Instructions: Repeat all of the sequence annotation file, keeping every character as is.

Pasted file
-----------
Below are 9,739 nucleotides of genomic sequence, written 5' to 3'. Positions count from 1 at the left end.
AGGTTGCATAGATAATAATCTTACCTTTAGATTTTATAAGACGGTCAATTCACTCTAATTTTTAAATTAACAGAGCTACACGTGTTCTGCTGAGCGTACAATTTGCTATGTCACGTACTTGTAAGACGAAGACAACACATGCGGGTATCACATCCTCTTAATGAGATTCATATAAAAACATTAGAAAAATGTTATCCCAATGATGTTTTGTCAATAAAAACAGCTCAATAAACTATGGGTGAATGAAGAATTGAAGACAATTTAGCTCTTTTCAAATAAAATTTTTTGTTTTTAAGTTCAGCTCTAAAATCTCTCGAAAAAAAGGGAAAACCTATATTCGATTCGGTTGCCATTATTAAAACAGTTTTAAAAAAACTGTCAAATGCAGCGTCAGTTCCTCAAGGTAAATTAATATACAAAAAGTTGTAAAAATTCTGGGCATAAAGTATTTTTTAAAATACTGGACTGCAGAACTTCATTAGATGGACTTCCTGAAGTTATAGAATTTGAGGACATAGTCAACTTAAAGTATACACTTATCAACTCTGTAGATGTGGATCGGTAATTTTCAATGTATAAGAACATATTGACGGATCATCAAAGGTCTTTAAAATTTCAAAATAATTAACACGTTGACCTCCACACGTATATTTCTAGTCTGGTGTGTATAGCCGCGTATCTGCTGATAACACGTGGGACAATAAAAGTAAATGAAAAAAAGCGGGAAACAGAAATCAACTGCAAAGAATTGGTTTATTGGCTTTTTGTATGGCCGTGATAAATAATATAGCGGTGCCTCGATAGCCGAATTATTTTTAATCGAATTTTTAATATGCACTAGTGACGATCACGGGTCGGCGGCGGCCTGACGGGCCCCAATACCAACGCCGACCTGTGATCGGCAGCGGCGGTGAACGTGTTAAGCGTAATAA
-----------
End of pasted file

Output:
Below are 9,739 nucleotides of genomic sequence, written 5' to 3'. Positions count from 1 at the left end.
AGGTTGCATAGATAATAATCTTACCTTTAGATTTTATAAGACGGTCAATTCACTCTAATTTTTAAATTAACAGAGCTACACGTGTTCTGCTGAGCGTACAATTTGCTATGTCACGTACTTGTAAGACGAAGACAACACATGCGGGTATCACATCCTCTTAATGAGATTCATATAAAAACATTAGAAAAATGTTATCCCAATGATGTTTTGTCAATAAAAACAGCTCAATAAACTATGGGTGAATGAAGAATTGAAGACAATTTAGCTCTTTTCAAATAAAATTTTTTGTTTTTAAGTTCAGCTCTAAAATCTCTCGAAAAAAAGGGAAAACCTATATTCGATTCGGTTGCCATTATTAAAACAGTTTTAAAAAAACTGTCAAATGCAGCGTCAGTTCCTCAAGGTAAATTAATATACAAAAAGTTGTAAAAATTCTGGGCATAAAGTATTTTTTAAAATACTGGACTGCAGAACTTCATTAGATGGACTTCCTGAAGTTATAGAATTTGAGGACATAGTCAACTTAAAGTATACACTTATCAACTCTGTAGATGTGGATCGGTAATTTTCAATGTATAAGAACATATTGACGGATCATCAAAGGTCTTTAAAATTTCAAAATAATTAACACGTTGACCTCCACACGTATATTTCTAGTCTGGTGTGTATAGCCGCGTATCTGCTGATAACACGTGGGACAATAAAAGTAAATGAAAAAAAGCGGGAAACAGAAATCAACTGCAAAGAATTGGTTTATTGGCTTTTTGTATGGCCGTGATAAATAATATAGCGGTGCCTCGATAGCCGAATTATTTTTAATCGAATTTTTAATATGCACTAGTGACGATCACGGGTCGGCGGCGGCCTGACGGGCCCCAATACCAACGCCGACCTGTGATCGGCAGCGGCGGTGAACGTGTTAAGCGTAATAA